How to stop friends from swiping through all your photos

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Old cameras and projectors
Photos were much simpler in the old days.
Photo: Charlie Sorrel/Cult of Mac

I hate my friends. I want to show them a photo, or that screenshot I took of those cute otters, and all they can do is take one look, and then swipe off into the rest of my photos. And trust me, you don’t want to know what I have lurking back there. And I also hate myself, because I do the exact same thing without thinking. It’s human nature.

Some apps let you load up a few photos to show to other people, so they can’t pull back the virtual shower curtain and peek at your private photos. But these require that you do extra work to prepare them.

Happily, iOS offers a way to lock down a single image. That way, when you hand your iPhone or iPad over to a friend, or anyone else, they can’t swipe to other photos. In fact, they can’t do anything at all, because you’ve locked the whole touchscreen. Best of all, you can toggle this on and off in a second.

How to use Guided Access to lock the Photos app

Guided Access makes your photos safe. This is the only one they'll see.
Safe. This is the only photo they’ll see.
Photo: Charlie Sorrel/Cult of Mac

To make this magic happen, you simply use Guided Access in the Accessibility section of the Settings app. Guided Access is a way of switching off certain interactions with an iPhone or iPad. With it, you can disable hardware buttons, disable keyboard, lock the device into a single app (great for presentations in a public kiosk) and more.

Today we’re going to set it up to disable the iPhone’s touchscreen. The initial setup takes a few moments, but once it’s done, you will be able to lock the screen thusly:

  • Triple-tap the home (or side) button.
  • Tap the screen to enable guided access.

That’s it! This is a great feature because it’s so easy to activate. To switch off Guided Access, just triple-tap the same button and follow along. This takes a few more taps, because you must enter a passcode to unlock it, but no worries there, right? The danger has passed. Alternatively, you can use Face ID to end a session with a double-tap.

How to set up Guided Access

Enable Guided Access.
Here’s how you enable Guided Access.
Photo: Cult of Mac

Step one is to open up the Settings app, and go to Settings > General > Accessibility > Guided Access. Then, toggle Guided Access on, and also switch on Accessibility Shortcut. The Accessibility Shortcut is what happens when you triple-click the home button. You can assign multiple actions. And, if you do, a menu will pop up asking you which feature you want to activate.

Then, in this same section, tap Passcode Settings and set a passcode. This will be used to get you back out of Guided Access, so make sure you can remember it. In this case, I guess security isn’t that big of a concern, as you’ll be standing right there. Go ahead and check the option to use Face ID or Touch ID.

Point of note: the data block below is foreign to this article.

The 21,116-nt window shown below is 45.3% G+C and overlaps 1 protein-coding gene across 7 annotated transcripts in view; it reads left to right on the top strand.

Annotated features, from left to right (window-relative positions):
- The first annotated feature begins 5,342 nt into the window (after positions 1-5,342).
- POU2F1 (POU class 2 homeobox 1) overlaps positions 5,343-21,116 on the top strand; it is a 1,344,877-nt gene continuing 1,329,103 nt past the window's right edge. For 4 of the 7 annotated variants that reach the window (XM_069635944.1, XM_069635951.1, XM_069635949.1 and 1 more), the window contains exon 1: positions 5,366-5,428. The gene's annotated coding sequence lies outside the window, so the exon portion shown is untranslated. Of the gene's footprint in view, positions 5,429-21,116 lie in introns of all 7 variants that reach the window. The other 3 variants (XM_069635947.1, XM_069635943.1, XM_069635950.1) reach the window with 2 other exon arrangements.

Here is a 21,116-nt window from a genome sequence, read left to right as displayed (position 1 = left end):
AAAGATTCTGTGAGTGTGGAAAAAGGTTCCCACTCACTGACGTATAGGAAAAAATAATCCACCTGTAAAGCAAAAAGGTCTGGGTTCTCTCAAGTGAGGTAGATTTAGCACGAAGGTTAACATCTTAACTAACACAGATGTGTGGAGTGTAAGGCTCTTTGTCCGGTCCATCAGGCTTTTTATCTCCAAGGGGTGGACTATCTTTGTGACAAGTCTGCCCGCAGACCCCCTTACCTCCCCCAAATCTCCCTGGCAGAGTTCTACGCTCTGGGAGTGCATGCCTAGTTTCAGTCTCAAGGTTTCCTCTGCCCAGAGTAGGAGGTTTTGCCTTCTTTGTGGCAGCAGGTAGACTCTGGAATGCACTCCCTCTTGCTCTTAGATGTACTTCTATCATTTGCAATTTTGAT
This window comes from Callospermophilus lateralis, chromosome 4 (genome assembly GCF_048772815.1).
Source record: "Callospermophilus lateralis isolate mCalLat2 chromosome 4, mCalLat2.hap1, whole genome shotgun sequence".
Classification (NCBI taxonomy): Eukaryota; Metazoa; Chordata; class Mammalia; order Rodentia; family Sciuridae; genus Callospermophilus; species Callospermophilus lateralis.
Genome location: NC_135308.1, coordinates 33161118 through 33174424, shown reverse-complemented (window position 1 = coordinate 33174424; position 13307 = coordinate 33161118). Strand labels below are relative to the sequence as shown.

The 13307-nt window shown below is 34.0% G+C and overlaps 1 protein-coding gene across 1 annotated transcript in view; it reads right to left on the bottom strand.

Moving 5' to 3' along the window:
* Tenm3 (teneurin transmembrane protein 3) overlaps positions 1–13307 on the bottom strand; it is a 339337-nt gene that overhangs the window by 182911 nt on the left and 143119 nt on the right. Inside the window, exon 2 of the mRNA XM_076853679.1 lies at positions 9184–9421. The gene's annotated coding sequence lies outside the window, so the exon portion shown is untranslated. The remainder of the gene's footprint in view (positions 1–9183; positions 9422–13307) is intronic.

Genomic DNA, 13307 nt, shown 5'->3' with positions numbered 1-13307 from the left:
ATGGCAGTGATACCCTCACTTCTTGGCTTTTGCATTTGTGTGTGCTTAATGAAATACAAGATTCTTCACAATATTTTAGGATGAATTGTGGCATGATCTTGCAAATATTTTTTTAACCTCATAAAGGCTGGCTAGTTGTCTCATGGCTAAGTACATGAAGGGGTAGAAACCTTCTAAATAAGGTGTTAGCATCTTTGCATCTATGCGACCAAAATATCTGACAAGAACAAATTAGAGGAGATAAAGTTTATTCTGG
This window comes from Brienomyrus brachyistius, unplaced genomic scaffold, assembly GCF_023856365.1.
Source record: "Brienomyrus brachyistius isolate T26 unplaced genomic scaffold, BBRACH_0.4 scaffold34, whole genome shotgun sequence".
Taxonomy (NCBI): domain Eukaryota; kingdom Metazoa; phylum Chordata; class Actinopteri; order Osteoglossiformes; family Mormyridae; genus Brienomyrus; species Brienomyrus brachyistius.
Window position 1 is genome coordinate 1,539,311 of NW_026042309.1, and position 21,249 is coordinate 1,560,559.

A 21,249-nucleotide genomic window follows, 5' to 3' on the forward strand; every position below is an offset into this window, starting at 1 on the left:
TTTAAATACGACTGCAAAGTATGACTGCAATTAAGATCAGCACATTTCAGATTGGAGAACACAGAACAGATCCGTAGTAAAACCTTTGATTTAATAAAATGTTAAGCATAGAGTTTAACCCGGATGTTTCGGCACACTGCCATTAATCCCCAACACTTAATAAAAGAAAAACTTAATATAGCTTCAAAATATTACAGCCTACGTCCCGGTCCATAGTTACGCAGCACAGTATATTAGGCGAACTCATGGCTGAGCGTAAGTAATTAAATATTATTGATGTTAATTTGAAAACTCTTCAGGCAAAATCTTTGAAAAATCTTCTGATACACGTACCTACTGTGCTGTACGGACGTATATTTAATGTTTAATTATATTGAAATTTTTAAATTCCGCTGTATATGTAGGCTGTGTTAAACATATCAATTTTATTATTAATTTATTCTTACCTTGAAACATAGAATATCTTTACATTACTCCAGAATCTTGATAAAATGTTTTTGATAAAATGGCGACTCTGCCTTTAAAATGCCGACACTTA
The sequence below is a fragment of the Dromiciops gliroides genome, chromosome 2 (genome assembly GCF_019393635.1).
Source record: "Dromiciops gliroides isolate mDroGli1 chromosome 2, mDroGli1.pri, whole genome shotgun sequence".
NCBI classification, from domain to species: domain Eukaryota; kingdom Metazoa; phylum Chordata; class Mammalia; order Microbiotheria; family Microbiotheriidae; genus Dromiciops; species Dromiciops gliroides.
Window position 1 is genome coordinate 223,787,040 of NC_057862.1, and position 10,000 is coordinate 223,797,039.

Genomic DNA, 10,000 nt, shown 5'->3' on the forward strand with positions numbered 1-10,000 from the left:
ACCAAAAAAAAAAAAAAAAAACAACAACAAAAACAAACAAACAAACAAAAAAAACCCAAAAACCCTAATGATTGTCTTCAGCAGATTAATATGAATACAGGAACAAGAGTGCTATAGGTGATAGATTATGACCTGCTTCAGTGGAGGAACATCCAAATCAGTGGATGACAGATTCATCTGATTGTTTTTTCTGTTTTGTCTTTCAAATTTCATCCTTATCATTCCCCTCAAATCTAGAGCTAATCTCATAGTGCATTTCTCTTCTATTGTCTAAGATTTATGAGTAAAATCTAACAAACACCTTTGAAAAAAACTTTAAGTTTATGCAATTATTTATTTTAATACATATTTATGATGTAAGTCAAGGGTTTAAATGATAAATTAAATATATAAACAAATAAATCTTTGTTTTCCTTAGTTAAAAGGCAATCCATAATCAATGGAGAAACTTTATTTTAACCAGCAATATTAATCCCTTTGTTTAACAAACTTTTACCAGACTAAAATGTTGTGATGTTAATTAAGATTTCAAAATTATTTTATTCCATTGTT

Then, close the Settings app and head to the Photos app.

How to disable the touchscreen with Guided Access

When you’re in the Photos app, triple-tap the home (or side) button. You’ll see the following menu1.

The Accessibility shortcut menu.
The Accessibility shortcut menu.
Photo: Cult of Mac

Tap Guided Access. The first time you activate this, you have to configure the features you want to disable. You’ll see this screen. Tap options…

Guided Access setup. You only have to do this once.
Guided Access setup. You only have to do this once.
Photo: Cult of Mac

Now you’ll see the options screen (below). The setting you want to switch off is Touch, but you can pick any others if you like. Tap Done, and you will begin Guided Access. That’s it for setup.

You can't screenshot Guided Access, so here's an old-school photo.
You can’t screenshot Guided Access, so here’s an old-school photo.
Photo: Charlie Sorrel/Cult of Mac

How to lock the screen with Guided Access

In the future, you won’t need to do all that setup. In fact, ease of use is the whole point of this method over a dedicated app. When you want to hand over your phone to someone else, just triple-tap the home (or side) button, choose Guided Access from the pop-up menu, and you’re done.

You can hand the iPhone or iPad over, and your friend cannot do anything. If the try to swipe, nothing happens. If they tap a button, they’ll see a warning that Guided Access is enabled.

To end Guided Access, triple-click the home button and enter your passcode. If you set the toggle to use Face ID, then you can double-tap the side button, and Guided Access will switch off immediately.

Limits

The main limitation is that you can’t show more than one photo at a time. But you can quickly select the images you want to show, tap the Slideshow button in the Share Sheet, and then enable Guided Access. In this case, you might want to make sure that Motion is left enabled in the Guided Access options screen, so the viewer can turn the iPhone sideways to see landscape view photos and videos properly.

This trick works anywhere on your iPhone. You can use it in any app — Safari, YouTube, or anything you want to let someone see but not manipulate. Go ahead and set it up right now, and enjoy it forever.

  1. If you only have Guided Access assigned to the triple-tap Accessibility Shortcut, you will skip this menu and go straight into Guided Access.